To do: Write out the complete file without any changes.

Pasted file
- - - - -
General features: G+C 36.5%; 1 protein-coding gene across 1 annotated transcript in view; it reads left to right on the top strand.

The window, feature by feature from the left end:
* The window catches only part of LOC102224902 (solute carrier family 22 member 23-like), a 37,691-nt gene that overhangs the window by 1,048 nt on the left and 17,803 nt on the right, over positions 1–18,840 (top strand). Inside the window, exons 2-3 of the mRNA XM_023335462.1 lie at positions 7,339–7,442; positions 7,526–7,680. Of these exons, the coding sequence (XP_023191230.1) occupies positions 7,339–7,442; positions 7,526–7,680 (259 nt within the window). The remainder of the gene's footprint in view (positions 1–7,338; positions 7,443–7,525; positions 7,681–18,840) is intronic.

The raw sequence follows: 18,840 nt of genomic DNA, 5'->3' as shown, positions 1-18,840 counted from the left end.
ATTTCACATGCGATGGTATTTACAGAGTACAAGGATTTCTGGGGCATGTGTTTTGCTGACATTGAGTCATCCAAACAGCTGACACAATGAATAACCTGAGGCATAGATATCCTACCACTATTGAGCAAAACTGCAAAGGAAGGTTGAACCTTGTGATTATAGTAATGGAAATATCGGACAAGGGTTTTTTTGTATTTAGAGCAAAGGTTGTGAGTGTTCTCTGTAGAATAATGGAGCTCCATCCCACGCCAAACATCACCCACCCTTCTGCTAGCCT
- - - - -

General features: G+C 36.5%; 1 protein-coding gene across 1 annotated transcript in view; it reads left to right on the top strand.

The window, feature by feature from the left end:
* The window catches only part of LOC102224902 (solute carrier family 22 member 23-like), a 37,691-nt gene that overhangs the window by 1,048 nt on the left and 17,803 nt on the right, over positions 1–18,840 (top strand). Inside the window, exons 2-3 of the mRNA XM_023335462.1 lie at positions 7,339–7,442; positions 7,526–7,680. Of these exons, the coding sequence (XP_023191230.1) occupies positions 7,339–7,442; positions 7,526–7,680 (259 nt within the window). The remainder of the gene's footprint in view (positions 1–7,338; positions 7,443–7,525; positions 7,681–18,840) is intronic.

The raw sequence follows: 18,840 nt of genomic DNA, 5'->3' as shown, positions 1-18,840 counted from the left end.
ATTTCACATGCGATGGTATTTACAGAGTACAAGGATTTCTGGGGCATGTGTTTTGCTGACATTGAGTCATCCAAACAGCTGACACAATGAATAACCTGAGGCATAGATATCCTACCACTATTGAGCAAAACTGCAAAGGAAGGTTGAACCTTGTGATTATAGTAATGGAAATATCGGACAAGGGTTTTTTTGTATTTAGAGCAAAGGTTGTGAGTGTTCTCTGTAGAATAATGGAGCTCCATCCCACGCCAAACATCACCCACCCTTCTGCTAGCCT